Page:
Hot Property: Preventing Heat Loss in the Home

Liza Wrigley
Liza Wrigley

Author: Liza Wrigley

Passionate about all aspects home improvements and interior design, love making a house a home.

Liza Wrigley has 6 articles.

Heat loss is a major concern for every homeowner, no matter what kind of property they live in. The more heat lost, the higher you’ll have to crank up the heating – leading to unpleasantly pricey bills if you want to keep your toes toasty.

Knowing the hotspots for heat loss in your house is key. Every single home is different – not only does age and design influence a property’s ability to maintain heat, but the occupants inside can also have an effect. However, all’s not lost – there are many areas you can tend to in order to keep the heat in and the cold out.

To help visualise where the heat in your home may escape from, take a look at our Hot Property visuals below. Working with a thermographer qualified drone specialist, heat sensitive images of six different properties were captured – ranging from Grade II listed homes to new-build properties

Drone heat capture camera Heat loss from homeWindow heat loss image Heat captures in windows Heat loss through roofsWall heat loss

 

 

 

 

 

 

 

 

 

 

 

 

 

As you can see, red, orange and yellow areas indicate where a considerable amount of heat is being lost. The most frequent tend to be windows, doors, chimneys and roofs – let’s take a look at how you can tackle the problem in your home.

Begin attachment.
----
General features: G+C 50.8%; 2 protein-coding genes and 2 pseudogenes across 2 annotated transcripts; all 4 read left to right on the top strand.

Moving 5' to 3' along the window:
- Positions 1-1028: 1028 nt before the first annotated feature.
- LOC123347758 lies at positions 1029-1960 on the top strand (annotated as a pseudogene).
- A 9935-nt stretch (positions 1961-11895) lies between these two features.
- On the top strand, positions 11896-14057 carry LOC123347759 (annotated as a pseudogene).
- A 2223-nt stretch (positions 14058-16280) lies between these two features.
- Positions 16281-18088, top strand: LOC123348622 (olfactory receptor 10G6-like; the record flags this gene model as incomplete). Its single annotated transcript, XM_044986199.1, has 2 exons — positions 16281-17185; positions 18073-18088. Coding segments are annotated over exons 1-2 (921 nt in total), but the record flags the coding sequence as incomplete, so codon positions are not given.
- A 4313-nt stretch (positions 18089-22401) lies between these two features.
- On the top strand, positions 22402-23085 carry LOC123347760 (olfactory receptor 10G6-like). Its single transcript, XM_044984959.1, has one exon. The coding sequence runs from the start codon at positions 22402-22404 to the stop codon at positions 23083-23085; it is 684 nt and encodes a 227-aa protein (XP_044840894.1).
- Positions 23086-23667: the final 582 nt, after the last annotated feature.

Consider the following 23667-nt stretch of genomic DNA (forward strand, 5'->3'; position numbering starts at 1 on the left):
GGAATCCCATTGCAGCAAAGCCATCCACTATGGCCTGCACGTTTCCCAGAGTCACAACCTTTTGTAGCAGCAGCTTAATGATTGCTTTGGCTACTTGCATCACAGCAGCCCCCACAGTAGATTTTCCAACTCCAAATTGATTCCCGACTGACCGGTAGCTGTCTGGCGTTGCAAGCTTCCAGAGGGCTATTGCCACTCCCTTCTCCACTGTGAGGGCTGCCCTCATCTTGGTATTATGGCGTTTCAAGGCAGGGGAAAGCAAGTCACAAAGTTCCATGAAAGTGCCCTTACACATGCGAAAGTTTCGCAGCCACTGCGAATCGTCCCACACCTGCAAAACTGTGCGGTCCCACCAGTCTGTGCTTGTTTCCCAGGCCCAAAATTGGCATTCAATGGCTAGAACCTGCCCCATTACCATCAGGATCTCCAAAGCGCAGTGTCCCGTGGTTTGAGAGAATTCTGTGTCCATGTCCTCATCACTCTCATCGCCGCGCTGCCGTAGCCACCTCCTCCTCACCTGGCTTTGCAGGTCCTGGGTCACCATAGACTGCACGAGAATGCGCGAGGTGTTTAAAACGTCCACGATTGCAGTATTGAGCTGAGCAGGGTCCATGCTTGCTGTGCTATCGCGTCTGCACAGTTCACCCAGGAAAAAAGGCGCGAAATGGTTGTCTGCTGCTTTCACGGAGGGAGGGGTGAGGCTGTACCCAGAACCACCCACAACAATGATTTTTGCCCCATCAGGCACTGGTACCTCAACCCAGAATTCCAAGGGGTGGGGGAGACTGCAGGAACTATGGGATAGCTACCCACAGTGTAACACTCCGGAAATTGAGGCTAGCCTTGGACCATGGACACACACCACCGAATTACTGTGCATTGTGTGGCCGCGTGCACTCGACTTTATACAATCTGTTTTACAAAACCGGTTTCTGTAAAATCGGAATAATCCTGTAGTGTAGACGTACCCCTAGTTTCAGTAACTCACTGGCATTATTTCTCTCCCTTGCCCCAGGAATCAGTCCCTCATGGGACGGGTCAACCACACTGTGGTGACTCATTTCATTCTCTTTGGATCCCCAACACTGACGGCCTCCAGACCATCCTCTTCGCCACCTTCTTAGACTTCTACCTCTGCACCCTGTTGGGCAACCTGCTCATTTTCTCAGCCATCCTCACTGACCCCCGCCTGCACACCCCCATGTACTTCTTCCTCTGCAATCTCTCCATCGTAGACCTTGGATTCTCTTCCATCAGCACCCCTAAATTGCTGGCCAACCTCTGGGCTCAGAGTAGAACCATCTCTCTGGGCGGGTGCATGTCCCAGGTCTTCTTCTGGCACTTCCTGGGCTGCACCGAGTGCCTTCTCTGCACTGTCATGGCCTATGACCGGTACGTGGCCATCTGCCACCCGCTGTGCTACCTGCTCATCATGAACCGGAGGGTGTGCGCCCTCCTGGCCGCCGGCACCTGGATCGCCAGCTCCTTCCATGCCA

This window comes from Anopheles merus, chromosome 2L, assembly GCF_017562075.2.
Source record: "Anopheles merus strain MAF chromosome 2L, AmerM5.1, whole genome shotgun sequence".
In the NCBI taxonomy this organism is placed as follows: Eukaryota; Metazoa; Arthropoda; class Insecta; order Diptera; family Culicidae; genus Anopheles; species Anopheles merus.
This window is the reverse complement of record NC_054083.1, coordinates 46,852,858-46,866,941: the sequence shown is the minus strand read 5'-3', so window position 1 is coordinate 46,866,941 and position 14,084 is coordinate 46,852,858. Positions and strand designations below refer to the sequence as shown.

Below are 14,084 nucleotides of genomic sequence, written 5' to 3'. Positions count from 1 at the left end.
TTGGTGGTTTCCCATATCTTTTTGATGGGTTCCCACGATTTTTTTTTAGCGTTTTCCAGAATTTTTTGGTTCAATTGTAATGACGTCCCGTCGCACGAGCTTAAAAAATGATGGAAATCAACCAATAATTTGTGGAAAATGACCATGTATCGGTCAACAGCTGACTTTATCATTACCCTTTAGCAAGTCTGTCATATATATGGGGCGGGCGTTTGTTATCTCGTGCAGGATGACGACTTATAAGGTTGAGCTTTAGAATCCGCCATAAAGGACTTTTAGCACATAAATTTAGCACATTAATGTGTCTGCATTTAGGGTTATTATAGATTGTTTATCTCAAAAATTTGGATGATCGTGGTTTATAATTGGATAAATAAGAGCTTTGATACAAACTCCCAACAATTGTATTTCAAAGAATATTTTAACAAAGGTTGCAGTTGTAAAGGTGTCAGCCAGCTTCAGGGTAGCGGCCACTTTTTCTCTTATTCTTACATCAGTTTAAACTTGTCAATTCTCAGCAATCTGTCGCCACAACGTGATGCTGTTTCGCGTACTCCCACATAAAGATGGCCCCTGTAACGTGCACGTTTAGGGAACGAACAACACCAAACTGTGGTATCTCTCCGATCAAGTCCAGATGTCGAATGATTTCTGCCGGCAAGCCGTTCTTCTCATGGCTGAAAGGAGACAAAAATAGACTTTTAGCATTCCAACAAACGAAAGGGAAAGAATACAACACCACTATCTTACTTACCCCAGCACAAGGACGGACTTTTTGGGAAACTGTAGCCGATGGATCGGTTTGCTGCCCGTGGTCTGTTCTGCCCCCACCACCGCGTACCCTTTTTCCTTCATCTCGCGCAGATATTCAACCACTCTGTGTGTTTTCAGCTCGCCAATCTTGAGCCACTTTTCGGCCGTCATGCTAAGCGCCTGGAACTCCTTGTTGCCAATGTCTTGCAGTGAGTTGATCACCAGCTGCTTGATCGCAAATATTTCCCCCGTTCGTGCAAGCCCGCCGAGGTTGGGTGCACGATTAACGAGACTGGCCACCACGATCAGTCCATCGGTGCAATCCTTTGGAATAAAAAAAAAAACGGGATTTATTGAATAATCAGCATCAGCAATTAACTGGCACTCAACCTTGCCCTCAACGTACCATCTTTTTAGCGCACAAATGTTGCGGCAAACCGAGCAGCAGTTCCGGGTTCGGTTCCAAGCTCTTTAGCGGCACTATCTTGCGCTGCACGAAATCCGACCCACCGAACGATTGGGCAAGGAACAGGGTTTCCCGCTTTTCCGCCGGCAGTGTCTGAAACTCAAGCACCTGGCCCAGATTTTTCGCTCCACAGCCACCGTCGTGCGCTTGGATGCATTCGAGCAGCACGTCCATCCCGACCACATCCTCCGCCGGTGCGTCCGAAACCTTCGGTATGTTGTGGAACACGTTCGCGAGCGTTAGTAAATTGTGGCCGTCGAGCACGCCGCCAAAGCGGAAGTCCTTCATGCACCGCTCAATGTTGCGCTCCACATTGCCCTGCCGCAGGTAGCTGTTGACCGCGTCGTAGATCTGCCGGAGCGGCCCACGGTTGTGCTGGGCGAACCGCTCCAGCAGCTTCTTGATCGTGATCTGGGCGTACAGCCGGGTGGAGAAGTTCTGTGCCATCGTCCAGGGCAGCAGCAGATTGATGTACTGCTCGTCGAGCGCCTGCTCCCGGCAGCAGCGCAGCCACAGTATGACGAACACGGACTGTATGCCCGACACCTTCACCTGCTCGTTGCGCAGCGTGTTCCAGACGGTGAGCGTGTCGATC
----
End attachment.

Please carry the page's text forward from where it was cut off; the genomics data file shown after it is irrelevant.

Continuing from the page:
Windows

Looking to reduce heat loss in your home? The first place to check is your home’s windows – what kind of glazing has been used?

Glazing with an energy rating of B or lower will lose more energy than it creates over the course of a year, letting heat escape from your home. Single glazing has a notoriously lower energy rating than double or triple glazing, and an immediate replacement is recommended.

Windows with an energy rating of A or above, however, will ensure no heat is lost. Here at Anglian, we only sell double-glazed and triple-glazed windows that boast energy ratings between A and A++ – promising to keep your home warm even in the winter. If you’d like to know more about the difference between double and triple glazing, head on over to our Windows Buying Guide.

It’s not all about the type of glass used, though. The quality of the material used for your windows frames, and the quality of the fitting, can make a huge difference. If you can see signs of damage, such as warping or rotting, you should replace your window frames immediately. Even if you choose triple glazing, a badly fitted window with a low-quality frame won’t keep in the heat.

Small everyday changes can also help to reduce heat loss too, such as closing your curtains. Curtains act as a barrier, keeping the cool air out and the warm air in, and it’s important to make sure they’re closely fitted to the wall or window frame for the most effective results. Heavily lined curtains will do a better job – just double check they’re not hanging over a radiator and blocking heat from entering the room!

 

Doors